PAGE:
|© UNICEF New York/2005|
|UNICEF Press Officer Allison Hickling|
Allison Hickling, a UNICEF Press Officer, has volunteered to help with the Katrina relief effort. This is her personal account.
By Allison Hickling
HOUSTON, 6 September 2005 – The sun is setting outside the Reliant Center, one of three shelters in the Reliant Astrodome Complex in Houston, bringing another long day for weary evacuees closer to an end.
Inside, I am eating dinner with four children. An 8-year-old across from me is wearing a glittering tiara – she has crowned herself princess for a day. Pausing after a gulp of food, her 10-year-old cousin and self-appointed leader of the group, wonders out loud, “How do we know that Katrina won’t come back again?”
Yesterday, another curious child asked his grandmother, “Did God do this?”
In the wake of a tragedy with questions and untold consequences that even adults struggle to contemplate, children too are trying to understand the dramatic turn of events that has landed them in this unfamiliar territory.
Childhood as they know it may be disrupted, and their futures uncertain, but here in this space they cling to simple joys, to the pure fun of being children.
It is the welcome noise of young children at play that first greets you in this enormous building, roughly the length of five football fields. The children run through aisles and walkways. A few whiz by on rollerblades or skateboards. They play ball games, skip rope, and tinker with an array of donated toys. Today, I chuckled at the ingenuity of a basketball hoop made from a wastebasket cut in half.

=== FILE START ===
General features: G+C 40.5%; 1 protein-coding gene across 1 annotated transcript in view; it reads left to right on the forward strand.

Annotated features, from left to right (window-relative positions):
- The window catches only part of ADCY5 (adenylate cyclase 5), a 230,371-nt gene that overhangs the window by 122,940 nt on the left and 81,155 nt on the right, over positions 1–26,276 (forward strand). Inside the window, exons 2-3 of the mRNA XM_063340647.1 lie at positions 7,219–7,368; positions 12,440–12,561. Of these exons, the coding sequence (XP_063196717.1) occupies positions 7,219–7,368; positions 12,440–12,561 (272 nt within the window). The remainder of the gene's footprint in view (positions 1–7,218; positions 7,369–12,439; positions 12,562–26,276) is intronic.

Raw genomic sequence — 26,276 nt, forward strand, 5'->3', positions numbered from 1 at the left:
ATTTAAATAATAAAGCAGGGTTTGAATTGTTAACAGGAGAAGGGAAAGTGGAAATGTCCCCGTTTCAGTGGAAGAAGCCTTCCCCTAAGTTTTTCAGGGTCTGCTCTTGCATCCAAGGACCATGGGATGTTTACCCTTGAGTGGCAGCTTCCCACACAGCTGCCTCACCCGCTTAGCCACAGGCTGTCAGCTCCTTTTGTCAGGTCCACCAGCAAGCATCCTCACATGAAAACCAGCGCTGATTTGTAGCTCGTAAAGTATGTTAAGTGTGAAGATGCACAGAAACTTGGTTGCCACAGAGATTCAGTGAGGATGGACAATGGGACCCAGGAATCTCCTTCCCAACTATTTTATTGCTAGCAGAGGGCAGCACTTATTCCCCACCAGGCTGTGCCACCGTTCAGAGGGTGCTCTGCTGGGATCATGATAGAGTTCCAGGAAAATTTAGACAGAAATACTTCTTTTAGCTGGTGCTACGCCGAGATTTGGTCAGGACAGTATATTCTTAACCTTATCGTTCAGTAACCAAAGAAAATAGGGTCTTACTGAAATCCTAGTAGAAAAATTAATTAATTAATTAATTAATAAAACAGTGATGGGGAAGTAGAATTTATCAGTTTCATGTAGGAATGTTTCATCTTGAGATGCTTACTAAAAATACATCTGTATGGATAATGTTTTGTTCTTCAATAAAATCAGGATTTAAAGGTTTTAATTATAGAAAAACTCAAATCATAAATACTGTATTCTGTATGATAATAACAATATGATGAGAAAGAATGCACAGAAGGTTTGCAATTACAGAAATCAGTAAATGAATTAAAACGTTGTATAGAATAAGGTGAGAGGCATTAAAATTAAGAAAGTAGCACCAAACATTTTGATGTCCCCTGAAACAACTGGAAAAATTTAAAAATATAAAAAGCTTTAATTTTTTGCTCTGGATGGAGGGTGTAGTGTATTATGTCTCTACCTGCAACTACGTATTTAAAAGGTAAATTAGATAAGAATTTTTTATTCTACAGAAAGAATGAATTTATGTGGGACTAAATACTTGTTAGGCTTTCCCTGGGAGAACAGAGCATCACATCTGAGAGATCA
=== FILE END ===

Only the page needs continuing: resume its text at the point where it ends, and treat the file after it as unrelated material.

Groups sit on the floor colouring or doing artwork, others figure out puzzles, play board games, read books. In the daycare, volunteers cradle infants and keep older children busy with structured play. In each of the three shelters, there are recreation areas for children only. Outside the shelters, children are granted free admission to the Houston Zoo, the Children’s Museum of Houston and other attractions.
I am relieved day after day to see very few children in the area reserved for lost or missing children and for those separated from their parents. Of the relatively small number of children who have registered there, many have been successfully reunited with their families, thanks largely to the efforts of Houston’s Child Protective Services.
Back to school
UNICEF knows from experience that getting children back into school is a critical step in the aftermath of such a crisis. Thousands of children are already enrolled in local schools and some reportedly began classes today. As a matter of urgency, more children must start school in the days and weeks to come.
What children are experiencing here is not typical of emergencies the world over. It is a testament to the many support services provided here that the spirit of childhood is being kept intact. Children caught in the sudden grip of this crisis and now affected by its complex aftermath have certainly been through traumatic experiences. The long-term psychological impact is unknown.
Yet, for now, there is often laughter where you might expect to find tears. And if you’re really lucky, maybe even a bright-eyed girl who still considers herself a princess.
UNICEF's Allison Hickling is working as a volunteer in Texas. Read her account of the Hurricane Katrina relief effort.